Sunday, November 1, 2009

Historic Salem For the Day After Hysteric Salem

When October arrives in Salem -- and Halloween night in particular -- it is sometimes hard to wander the streets of this old city and remember that, beneath the once-a-month facade of crass capitalism and tasteless tourism, there lies an historically rich, relevant, and beautiful place. After making my way through the estimated 80,000-person crowd (packed into four square miles), I felt this week’s book would be an appropriate choice.

This week’s book has personal meaning to me, as a keepsake from my home town, but it is otherwise not incredibly rare or valuable. The title is Historic Salem in Four Seasons and the contents offer a sepia-toned journey along the streets of Salem in the form of a photo essay (or, as the title page puts it, “A Camera Impression”) by noted Marblehead artist-author Samuel Chamberlain (1895-1975) (the Peabody Essex Museum has some examples of his work in their Essex Image Vault). The book was part of the American Landmarks Series and was published by Hastings House of New York in 1938. The type (garamond font) was set by hand by craft printer Elaine Rushmore at the Golden Hind Press (1927-1963) in Madison, New Jersey.

The firm of Hastings House was founded in the mid-1930s by Walter Frese specifically to serve as an outlet for Chamberlain’s work; most of the firm’s four dozen books featured New England (and especially Salem) colonial architecture. A second firm -- Stanley F. Baker of Madison, NJ -- published the second issue of the edition. Interestingly, when Baker published his version, he simply stamped an ornate vine-and-leaf pattern over Hastings’s imprint on the bottom of the title page and then stamped his own name and address beneath that (see lower photo below). This is what is known as a "cancel imprint" and was sometimes done in the form of stamps, but also as stickers or tipped-in slips. It is surely significant that both the Golden Hind Press and Baker were located in Madison; indeed, a review of an admittedly incomplete bibliography of the Press’s output reveals the name of Karle Baker in 1927 (and several Rushmores as well). No subsequent editions were published.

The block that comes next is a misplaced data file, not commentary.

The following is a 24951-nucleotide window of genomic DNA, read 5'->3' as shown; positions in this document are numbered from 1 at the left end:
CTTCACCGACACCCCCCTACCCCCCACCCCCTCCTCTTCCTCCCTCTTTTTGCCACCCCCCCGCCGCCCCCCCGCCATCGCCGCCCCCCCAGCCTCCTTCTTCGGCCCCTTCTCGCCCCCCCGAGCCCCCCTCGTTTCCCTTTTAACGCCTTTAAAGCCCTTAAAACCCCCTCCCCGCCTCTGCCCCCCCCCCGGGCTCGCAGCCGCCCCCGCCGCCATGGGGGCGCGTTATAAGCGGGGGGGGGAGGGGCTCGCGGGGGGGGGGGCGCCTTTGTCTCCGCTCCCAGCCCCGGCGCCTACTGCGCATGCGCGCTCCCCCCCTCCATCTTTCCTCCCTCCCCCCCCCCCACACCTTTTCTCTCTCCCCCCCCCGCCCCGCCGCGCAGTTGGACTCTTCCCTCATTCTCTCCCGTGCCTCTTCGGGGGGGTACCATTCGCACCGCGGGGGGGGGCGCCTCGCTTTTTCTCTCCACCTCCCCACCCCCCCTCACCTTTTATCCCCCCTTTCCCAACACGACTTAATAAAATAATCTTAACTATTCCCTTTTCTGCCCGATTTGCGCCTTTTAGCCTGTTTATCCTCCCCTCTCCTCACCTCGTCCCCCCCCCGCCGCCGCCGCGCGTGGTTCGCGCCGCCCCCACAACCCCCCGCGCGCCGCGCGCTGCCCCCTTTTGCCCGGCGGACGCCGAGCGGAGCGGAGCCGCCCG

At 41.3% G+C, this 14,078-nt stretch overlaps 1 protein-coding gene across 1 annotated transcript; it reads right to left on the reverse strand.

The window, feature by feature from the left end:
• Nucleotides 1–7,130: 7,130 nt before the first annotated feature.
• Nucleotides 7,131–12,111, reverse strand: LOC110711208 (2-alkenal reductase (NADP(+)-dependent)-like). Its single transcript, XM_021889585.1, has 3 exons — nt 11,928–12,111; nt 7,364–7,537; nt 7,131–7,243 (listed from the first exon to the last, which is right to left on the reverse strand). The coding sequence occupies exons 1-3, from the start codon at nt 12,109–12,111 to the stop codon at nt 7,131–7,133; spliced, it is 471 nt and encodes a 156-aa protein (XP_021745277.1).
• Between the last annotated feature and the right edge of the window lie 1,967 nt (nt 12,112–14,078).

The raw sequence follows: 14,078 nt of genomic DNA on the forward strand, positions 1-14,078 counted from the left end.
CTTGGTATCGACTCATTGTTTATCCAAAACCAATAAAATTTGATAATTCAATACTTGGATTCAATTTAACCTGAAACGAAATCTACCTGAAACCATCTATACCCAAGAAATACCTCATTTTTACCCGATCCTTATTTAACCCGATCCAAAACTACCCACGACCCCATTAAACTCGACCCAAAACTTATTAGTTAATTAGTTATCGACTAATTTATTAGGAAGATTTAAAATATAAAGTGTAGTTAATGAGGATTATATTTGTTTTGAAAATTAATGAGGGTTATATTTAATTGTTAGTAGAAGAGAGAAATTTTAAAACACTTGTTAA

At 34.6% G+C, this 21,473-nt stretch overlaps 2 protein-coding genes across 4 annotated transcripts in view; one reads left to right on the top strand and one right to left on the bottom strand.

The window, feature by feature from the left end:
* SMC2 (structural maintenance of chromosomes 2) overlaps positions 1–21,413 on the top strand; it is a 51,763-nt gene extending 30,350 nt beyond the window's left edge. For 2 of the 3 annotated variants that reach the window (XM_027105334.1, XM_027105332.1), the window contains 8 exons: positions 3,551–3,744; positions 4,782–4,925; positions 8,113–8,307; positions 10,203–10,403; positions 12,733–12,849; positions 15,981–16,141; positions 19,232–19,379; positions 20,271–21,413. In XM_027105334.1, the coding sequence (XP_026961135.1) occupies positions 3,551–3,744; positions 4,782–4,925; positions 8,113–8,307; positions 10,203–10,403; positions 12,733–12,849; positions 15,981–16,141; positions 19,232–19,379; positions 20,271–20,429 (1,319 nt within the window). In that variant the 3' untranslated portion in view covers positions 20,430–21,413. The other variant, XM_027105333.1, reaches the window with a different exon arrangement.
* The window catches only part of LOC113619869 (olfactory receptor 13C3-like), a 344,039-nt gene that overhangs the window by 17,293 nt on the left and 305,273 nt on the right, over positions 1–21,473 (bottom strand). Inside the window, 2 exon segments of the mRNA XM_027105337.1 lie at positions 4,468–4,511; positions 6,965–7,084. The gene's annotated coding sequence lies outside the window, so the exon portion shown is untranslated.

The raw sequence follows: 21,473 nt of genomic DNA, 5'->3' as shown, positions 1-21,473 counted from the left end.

The binding is paper-backed orange boards, lettered in white, with a white spine (it originally had a dust-jacket that mine now lacks). The pages measure 15cm x 18.5cm. The gatherings are rather irregular; the pagination runs from the title-page to the last page [1]-[74]. The front flyleaf is conjugate with the front pastedown; the pastedown and recto of the fly offer a panoramic shot of Pioneer Village in the snow. Likewise, the verso of the final leaf and the rear pastedown provide a panorama of historic Chestnut Street in the spring.

In the foreword, Chamberlain sets out the objective of his book (beginning, it seems, with a dig at Eliot’s Five Foot Shelf?):

No five foot bookshelf could hold the volumes which have been written about Salem. So many of them have done justice to their illustrious subject that a new book may seem almost presumptuous without a word of explanation. It is hoped that this pictorial volume on Salem will be justified for two reasons.